20 to 30 transatlantic flights. Most patients feel that those risks
are acceptable for the chance to diagnose
and treat their illnesses.

100 thoughts on “Why do hospitals have particle accelerators? – Pedro Brugarolas

  1. In fact, hospitals have another type of particle accelerators… a linear accelerators (LINAC), in an Radiation Oncology area.

    With a LINAC, they could obtain electrons and photons… and then treat cancer. 😊😊😊

  2. By Quantum Tunneling, The Hydrogen Particles are able to form Helium Nuclei. That's how, The Fusion Process works inside a Sun. Helium Itself is a Noble Gas, It Can't hold any Energy. But you know what else can Hold Energy? That's Right Helium 3. Rare on Earth and, Theorized as a Nuclear Fusion. Our Sun is, 75% Hydrogen.

    e=mc^2. :P.

  3. Nah, it's for time traveling.
    Doctors send some terminal patients to the future and fix all diseases before sending them back here.
    Trust me, I was one of them.

  4. I've been doing a lot of research into particle physics and radiation (7th grade physics is boring) and I finally found a way to apply what I've learned. Watching a TED-Ed video always makes me feel great.

  5. In 1988 I was 12 years old and started volunteering at my local hospital. No one would explain these questions. Thank you so much. I have waited over 30 years for this very video

  6. So how does it get accelerated? It says it spins but what propels it? And. If I put this in a thunderstorm and hold a big metal chain, will this send dark-matter lightning bolts into me and will I be in a coma for 9 months.

  7. 3:54 Okay testis are not that far apart……
    I wish they are that far apart so we men won't have nut shot issues…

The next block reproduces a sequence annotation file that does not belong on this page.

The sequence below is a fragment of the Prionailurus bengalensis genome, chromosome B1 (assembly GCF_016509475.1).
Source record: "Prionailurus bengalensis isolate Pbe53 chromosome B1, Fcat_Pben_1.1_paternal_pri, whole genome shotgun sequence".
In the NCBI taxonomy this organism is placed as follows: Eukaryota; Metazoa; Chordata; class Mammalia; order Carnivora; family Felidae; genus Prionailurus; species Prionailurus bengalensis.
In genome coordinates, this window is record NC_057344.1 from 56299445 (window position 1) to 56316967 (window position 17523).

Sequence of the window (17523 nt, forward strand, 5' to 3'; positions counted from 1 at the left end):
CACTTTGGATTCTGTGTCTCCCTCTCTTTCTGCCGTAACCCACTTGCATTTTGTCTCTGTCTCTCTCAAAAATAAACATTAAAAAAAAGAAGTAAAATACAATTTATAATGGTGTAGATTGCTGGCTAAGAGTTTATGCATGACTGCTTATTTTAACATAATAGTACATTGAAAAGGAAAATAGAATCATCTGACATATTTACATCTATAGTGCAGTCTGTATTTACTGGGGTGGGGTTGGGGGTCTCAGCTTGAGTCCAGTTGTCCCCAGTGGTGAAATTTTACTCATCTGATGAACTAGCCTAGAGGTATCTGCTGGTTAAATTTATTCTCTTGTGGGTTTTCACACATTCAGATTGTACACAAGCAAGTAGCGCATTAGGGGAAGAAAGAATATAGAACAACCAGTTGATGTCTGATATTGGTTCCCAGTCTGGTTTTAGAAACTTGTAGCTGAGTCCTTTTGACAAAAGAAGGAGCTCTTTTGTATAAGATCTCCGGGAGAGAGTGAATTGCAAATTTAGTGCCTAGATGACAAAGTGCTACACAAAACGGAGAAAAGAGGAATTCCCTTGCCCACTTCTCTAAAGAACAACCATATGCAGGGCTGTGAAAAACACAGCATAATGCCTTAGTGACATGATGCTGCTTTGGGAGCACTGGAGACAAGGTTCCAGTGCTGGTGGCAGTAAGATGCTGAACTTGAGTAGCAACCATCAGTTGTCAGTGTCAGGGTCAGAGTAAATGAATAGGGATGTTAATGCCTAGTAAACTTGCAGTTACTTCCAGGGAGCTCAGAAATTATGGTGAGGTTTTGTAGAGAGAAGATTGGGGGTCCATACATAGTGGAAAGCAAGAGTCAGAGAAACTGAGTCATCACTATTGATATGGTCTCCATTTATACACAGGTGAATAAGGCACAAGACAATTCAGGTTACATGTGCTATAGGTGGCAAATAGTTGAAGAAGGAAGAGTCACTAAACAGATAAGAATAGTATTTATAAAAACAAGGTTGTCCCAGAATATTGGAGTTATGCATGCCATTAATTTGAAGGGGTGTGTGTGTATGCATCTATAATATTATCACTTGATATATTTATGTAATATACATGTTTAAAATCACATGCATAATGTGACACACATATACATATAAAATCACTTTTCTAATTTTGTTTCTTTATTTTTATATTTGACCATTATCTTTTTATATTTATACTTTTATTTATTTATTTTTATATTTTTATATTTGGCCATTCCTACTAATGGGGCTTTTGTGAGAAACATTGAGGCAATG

8. Last few videos were not as good. But this one is completely awesome. I was just waiting for a science video. Well done TED-Ed.👍

  9. Nice vídeo. Just one caveat, it is a serious misconception that no amount of ionizing radiation is completely safe, and it is not based on scientific evidence.

    It is also relevant to know that aside of F-18, produced with accelerators, the most widely used radioisotope for this kind of diagnostics (with tens of millions of procedures per year) is Technetium-99m, which is produced in nuclear reactors.

  10. Great video, however the idea that "no amount of radiation is safe" that you quoted is false, and not a claim that is supported by science. Take a look at the work taking place at the Canadian Nuclear Lab–they run a "mouse house" where they irradiate mice, and they've found that irradiated mice live longer than the control groups that don't receive extra radiation. There's also studied that show a clear threshold for radioactive dose rate below which no detectable effects could be found. The current state of the art is looking into the genes that are switched on or off with exposure to radiation, and there's some neat science there to look at!

  11. This shows you that hospitals are effing rich. Thats why they charge you utill you go homeless or in debt forever…

  12. If you have to put radioactive substances in the body to find symptoms of diseases and infections, i would not consider you a doctor. Check for physical symptoms, like pain, hair loss/discoloration, nail health, weight gain/loss etc. Pain is generally suppressed with pain killers. The rest are considered "beauty" issues. Well guess what beauty does not come without health.

  13. Personally, I think the animation is one of the best parts and pairs very well with what they teach in the videos.

  14. Oh my goodness, I can't believe positron is an ELECTRON with a positive electric charge. I thought that electrons can only have a negative electric charge… But the fact actually changed hahaha